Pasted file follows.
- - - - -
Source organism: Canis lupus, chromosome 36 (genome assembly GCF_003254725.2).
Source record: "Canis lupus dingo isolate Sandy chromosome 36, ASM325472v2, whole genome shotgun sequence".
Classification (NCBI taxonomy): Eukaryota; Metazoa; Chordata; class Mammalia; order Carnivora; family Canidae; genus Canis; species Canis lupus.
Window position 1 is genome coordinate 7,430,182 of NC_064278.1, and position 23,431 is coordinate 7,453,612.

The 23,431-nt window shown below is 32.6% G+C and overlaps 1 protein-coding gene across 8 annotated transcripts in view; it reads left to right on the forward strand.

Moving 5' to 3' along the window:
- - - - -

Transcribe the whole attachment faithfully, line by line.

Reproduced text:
Source organism: Canis lupus, chromosome 36 (genome assembly GCF_003254725.2).
Source record: "Canis lupus dingo isolate Sandy chromosome 36, ASM325472v2, whole genome shotgun sequence".
Classification (NCBI taxonomy): Eukaryota; Metazoa; Chordata; class Mammalia; order Carnivora; family Canidae; genus Canis; species Canis lupus.
Window position 1 is genome coordinate 7,430,182 of NC_064278.1, and position 23,431 is coordinate 7,453,612.

The 23,431-nt window shown below is 32.6% G+C and overlaps 1 protein-coding gene across 8 annotated transcripts in view; it reads left to right on the forward strand.

Moving 5' to 3' along the window: